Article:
Last year, Sen. McCain and his acolyte Sen. Lindsay Graham, authored and then grandstanded through an amendment to the Defense Appropriations bill that the media advertised as a new, bold step to outlaw torture. It wasn't that, but it did two things. First, it limited of interrogation methods to those authorized in the Army Field Manual on intelligence interrogation. Second, it befogged the law on torture by adding that, "No individual in the custody or under the physical control of the United States Government, regardless of nationality or physical location, shall be subject to cruel, inhuman or degrading treatment or punishment." Instead of defining those broad terms, the McCain Amendment punted. It said they should be defined in accordance with the US Constitution, and the US reservations in ratifying UNCAT. The Defense Department and the intelligence community opposed McCain strenuously, arguing unsuccessfully for clarity in the law. The McCain amendment was enacted and undid almost ten years of precedent under Section 2340.

The administration's actions to implement the June Supreme Court decision in Hamdan v. Rumsfeld only added to the problem McCain's amendment created. The Geneva Conventions' Common Article 3 held applicable to the military commissions in Hamdan prohibits, among other things, "...outrages upon personal dignity, in particular humiliating and degrading treatment." Those terms, like the language in McCain's amendment, are undefined. The president has stated that Common Article 3 is being applied not only to the military commissions, as Hamdan requires, but to every aspect of treatment of terrorist detainees. I have asked, repeatedly, why the administration is extending Hamdan beyond its terms, and the only answer I've gotten is that it's too hard to parse it out. The president should get some more capable lawyers. Nevertheless, at this point, no one in the intelligence and defense communities knows what is or is not allowed in terrorist interrogation.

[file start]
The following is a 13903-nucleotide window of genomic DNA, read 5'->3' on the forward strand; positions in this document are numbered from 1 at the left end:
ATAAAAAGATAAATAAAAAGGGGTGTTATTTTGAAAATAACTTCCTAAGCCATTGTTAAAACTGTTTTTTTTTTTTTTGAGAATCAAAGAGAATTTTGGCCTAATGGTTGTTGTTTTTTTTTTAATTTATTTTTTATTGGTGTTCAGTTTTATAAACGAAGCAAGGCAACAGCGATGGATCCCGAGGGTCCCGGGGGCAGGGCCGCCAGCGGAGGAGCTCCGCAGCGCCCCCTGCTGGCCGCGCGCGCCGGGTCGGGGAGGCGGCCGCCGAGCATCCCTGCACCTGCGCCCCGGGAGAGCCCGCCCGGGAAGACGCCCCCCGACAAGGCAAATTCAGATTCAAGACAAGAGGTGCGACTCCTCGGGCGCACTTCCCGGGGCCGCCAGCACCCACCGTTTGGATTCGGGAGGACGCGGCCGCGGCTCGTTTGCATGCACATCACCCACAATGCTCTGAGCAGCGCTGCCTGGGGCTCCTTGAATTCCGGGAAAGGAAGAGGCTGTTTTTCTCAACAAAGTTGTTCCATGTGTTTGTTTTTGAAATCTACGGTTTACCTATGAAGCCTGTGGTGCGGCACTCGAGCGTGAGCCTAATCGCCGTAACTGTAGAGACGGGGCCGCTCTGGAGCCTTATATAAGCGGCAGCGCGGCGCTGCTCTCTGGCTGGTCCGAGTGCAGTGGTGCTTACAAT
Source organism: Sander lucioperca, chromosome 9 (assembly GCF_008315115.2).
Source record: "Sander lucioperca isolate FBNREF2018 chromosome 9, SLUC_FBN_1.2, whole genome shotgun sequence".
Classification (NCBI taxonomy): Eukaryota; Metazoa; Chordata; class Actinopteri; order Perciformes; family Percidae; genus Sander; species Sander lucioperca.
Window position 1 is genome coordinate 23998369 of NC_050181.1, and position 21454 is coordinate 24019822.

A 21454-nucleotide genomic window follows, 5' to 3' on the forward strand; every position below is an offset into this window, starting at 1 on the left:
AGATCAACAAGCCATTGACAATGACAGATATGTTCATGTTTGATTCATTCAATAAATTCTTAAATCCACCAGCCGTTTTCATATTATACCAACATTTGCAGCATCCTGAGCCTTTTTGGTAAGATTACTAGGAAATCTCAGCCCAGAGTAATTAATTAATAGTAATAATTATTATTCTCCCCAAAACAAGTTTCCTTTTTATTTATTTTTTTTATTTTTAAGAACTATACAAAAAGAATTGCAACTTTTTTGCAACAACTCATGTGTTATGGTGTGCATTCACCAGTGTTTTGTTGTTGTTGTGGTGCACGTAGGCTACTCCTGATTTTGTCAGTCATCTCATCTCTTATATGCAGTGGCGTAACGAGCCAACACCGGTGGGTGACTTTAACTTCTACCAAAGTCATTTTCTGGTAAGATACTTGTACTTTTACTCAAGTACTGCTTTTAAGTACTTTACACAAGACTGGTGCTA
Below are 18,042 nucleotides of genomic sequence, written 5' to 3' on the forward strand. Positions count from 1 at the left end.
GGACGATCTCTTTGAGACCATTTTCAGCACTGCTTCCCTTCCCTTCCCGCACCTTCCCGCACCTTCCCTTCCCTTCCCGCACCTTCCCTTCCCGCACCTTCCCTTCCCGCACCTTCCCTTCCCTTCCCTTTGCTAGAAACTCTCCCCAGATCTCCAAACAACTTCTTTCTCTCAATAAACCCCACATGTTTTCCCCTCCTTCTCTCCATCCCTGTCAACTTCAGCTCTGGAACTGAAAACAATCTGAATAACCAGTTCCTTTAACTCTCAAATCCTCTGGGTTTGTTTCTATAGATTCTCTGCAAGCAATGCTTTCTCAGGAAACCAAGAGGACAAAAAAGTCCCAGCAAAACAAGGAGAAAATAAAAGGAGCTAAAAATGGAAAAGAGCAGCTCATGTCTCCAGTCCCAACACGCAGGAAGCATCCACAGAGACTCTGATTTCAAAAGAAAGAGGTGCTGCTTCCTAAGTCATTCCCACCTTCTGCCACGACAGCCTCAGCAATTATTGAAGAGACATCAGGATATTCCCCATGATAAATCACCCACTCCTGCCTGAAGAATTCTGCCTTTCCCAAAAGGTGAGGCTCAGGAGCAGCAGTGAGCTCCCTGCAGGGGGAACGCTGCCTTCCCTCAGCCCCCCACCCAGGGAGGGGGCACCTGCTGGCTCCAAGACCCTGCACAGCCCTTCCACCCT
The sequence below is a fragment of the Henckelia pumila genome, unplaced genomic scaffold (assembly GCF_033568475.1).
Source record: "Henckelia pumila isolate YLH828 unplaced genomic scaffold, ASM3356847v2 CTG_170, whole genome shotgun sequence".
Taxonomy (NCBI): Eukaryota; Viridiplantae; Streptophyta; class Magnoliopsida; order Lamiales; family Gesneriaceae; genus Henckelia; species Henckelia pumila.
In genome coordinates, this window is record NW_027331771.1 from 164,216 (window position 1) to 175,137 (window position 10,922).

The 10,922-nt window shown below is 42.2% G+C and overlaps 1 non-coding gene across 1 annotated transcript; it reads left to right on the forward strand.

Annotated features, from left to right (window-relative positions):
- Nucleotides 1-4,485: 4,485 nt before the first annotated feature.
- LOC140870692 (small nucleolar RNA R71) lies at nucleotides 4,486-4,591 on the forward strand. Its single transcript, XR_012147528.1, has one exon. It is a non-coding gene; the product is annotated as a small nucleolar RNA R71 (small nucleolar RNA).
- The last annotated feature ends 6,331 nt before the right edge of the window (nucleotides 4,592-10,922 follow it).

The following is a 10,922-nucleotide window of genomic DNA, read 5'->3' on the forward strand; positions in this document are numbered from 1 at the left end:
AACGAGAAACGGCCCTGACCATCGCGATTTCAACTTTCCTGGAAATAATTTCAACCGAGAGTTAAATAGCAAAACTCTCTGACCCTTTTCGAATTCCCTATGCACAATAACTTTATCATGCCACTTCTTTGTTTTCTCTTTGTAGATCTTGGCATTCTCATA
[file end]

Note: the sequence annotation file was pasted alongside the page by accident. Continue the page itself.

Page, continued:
To correct this, the president's legislative proposal seeks to undo most of the damage created by McCain and the Supreme Court. It would not make torture lawful. Instead, it clarifies the rules under which terrorist detainees can be interrogated by providing a specific list of prohibited practices that would be regarded as war crimes and states that by the previously-enacted Detainee Treatment Act, America has performed its duty under Common Article 3. Now, McCain's opposing bill - which thwarts the whole clarification movement and insistently leaves the critical terms undefined - has passed the Senate Armed Services Committee.